For the most accurate and up-to-date information and reservations please visit the official park website: https://www.nps.gov/brca/planyourvisit/campgrounds.htm
Camping outside of the park
Very close to the entrance of Bryce Canyon National Park is Ruby’s Inn Lodge which has a very nice and large campground for RV’s as well as tents. Many trees, a General Store, Showers, Toilets are some of the amenities. Website Ruby’s Inn RV and Campground
Bryce Canyon Lodge is directly inside the Park (https://www.brycecanyonforever.com/) and Best Western Ruby Inn (https://www.rubysinn.com/) is located at the entrance of the park. Other Hotels are 10-30 minute drives away.
Best time to travel / Season
The main travel season for South Utah in general is the summer! Highest temperatures can be expected during these months as well as high prices for accommodation. Best time to travel is late spring and early fall when temperatures are moderate and the park is not crowded.
Park elevations reach 9,100 feet (2778 meters). People with heart or respiratory problems should be especially careful not to overexert themselves. Winters are typically long and cold, with an average of 96 inches of snow. Summers are mild and ideal for hiking and camping. The National Park Service recommends visiting Bryce in the “off-season.”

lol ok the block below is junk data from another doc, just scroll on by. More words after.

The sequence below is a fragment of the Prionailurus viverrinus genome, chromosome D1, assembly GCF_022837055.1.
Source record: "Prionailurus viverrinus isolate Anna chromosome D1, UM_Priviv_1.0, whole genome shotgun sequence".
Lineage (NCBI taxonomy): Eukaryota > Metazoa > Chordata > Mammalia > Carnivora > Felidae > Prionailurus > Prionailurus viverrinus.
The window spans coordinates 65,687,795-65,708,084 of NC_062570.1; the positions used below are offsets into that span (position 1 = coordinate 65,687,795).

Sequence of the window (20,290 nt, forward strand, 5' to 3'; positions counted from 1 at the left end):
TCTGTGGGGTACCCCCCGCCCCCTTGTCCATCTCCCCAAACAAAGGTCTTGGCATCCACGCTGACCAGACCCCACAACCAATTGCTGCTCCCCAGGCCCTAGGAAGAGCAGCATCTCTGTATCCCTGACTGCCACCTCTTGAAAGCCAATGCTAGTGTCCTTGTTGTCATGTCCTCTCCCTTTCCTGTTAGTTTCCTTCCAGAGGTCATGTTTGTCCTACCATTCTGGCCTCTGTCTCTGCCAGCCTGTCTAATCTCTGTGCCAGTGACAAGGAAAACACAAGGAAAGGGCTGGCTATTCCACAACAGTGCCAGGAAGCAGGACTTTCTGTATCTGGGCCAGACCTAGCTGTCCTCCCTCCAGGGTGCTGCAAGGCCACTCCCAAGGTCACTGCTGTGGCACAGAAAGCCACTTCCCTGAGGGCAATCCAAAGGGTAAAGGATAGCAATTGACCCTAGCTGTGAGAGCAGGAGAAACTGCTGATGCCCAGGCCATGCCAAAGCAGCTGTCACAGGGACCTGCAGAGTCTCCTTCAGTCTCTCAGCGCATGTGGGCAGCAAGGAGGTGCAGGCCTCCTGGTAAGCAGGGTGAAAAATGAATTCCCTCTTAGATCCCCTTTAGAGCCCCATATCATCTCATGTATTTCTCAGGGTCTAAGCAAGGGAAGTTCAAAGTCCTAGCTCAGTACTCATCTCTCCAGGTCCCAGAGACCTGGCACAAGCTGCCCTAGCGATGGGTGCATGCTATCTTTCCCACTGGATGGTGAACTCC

Sixty percent of the visitors come to Bryce Canyon June through September, but October through May is a fantastic time to enjoy the park. In fall and spring, there are fewer people, cooler temperatures, and spectacular fall foliage and wildflower displays. In winter, deep snow blankets the plateau and provides excellent cross-country skiing and snowshoeing opportunities. Bryce Canyon’s winter landscapes stagger the imagination, as dazzling white snow contrasts beautifully with crimson-colored hoodoos.
Climate and Temperatures
When visiting the park in July and August make sure to have enough water with you. Averages: January’s highs around 40 F (4 C)and lows around 9 F (-12 C). July/August’s highs around 80 F (27 C) and lows around 46 F (8 C).
$35 per vehicle,
$30 per motorcycle
$20 Bicyclists, Walk-in (no car)
Entrance ticket valid for 7 consecutive days
Official park website: https://www.nps.gov/brca/
Tip: if you plan to visit 3-4 National Parks you should consider the Annual National Park Pass (for all parks) called America the Beautiful